I’ve heard from women who have had excellent support from their Mothers. I’ve also heard the exact opposite. Nightmarish stories from women who’s own Mothers told them to suck it up and get over themselves. Motherhood is hard. Get over yourself. Those stories always hit me right in the stomach and make me want to reach through the computer to have a word or two with the mothers of these women.

Postpartum Depression is so much more than facing a tough day as a Mother. It’s debilitating. It’s wanting desperately to love and hug your child while so not wanting to love and hug your child. It’s wanting to not be angry with your husband as you yell at him for not putting the cap back on the toothpaste or something equally as inane. It’s wanting to keep up with the housework but instead all the physical and mental strength you have barely allows you to get out of bed and survive the day. It’s wanting to believe no one else knows the horrible thoughts racing through your head as you try to talk yourself down out of the figurative tree you’ve now climbed all the way up. It’s believing you really are the worst parent in the world but deep down trying so hard to talk yourself into believing you are a good parent despite all the negativity swirling about your head. It’s wishing desperately for the return of hope, sanity, happiness, patience, and strength and the imminent flight of disillusionment, insanity, intense sadness, impatience, and physical weakness.

I’m ever thankful when a woman’s mom calls me or seeks me out for support and education about her daughter’s experience with Postpartum Mood Disorders.

My own mother was very supportive when I was struggling. I never hesitated to call her (sometimes several times a day – thanks for listening!) when I needed to vent. Granted, I probably shared more than I should have and probably still do sometimes. (I’m working on that!) My mother always emphasized the importance of keeping the communication lines open. She kept them open when I needed them most.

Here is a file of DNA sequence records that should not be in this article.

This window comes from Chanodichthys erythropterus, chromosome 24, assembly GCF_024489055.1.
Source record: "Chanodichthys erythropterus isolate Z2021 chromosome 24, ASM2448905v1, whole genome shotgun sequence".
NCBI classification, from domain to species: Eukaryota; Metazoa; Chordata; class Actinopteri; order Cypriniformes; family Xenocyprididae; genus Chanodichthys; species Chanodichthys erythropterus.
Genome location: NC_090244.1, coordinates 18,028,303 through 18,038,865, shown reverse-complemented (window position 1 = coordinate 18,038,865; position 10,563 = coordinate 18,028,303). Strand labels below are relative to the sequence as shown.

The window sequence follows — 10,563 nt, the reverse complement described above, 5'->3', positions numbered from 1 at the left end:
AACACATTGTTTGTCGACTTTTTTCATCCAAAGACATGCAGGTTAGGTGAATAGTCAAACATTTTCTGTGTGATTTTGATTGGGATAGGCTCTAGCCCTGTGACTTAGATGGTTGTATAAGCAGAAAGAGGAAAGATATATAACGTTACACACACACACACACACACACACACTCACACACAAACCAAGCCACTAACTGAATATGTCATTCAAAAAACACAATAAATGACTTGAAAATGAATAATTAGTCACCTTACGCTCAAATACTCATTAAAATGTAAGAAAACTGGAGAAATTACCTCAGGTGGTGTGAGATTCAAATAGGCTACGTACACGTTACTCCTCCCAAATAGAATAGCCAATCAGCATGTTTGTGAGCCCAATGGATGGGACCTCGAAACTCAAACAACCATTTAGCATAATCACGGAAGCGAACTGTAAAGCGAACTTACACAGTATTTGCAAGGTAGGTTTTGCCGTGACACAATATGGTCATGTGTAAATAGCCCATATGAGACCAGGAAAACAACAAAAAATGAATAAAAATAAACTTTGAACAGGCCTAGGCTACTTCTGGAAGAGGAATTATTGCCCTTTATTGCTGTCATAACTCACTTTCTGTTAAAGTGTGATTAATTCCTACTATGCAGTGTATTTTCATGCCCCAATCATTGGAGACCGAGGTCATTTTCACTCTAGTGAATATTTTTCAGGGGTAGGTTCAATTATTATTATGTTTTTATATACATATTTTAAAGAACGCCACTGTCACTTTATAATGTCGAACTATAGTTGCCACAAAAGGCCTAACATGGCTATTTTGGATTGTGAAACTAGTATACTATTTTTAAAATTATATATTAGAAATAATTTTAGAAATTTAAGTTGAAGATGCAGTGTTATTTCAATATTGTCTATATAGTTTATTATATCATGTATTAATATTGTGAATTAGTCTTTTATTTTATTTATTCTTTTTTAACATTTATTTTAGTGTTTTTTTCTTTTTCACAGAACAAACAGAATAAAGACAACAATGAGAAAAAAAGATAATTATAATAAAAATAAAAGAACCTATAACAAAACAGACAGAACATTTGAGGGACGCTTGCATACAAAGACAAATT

I want to hear what your experience was with support from your Mom during your Postpartum Mood Disorder Experience. Did she accept your diagnosis? Help you out around the house? Listen? Help you make sense of life when it just didn’t seem to make a lick of sense? Or did she judge you? Tell you to get over yourself and grow up? Criticize your treatment decisions? Not respect your boundaries as you healed? Or perhaps your mother wasn’t there – for whatever reason – how do you think that affected your experience?

Let’s get to just talking!

Just Talkin’ Tuesday 06.01.10: Should I or shouldn’t I? Having another baby after Postpartum Depression


Last night’s #PPDChat centered on this topic.

Given the varied responses and concern, I wanted to offer an extra outlet to continue the discussion.

Many women struggle with this decision after they’ve experienced a Postpartum Mood Disorder. Prior to having depression, these are moms who may have dreamed of a large family. Or at least a family with more than one child. But then a Postpartum Mood Disorder crashed down across their tracks, making the future seem beyond an impassable obstacle. Once we’ve cleared the tree, hacked it into little pieces and shredded it up, we’re exhausted. The mere thought of speeding headlong into another impasse may immobilize some.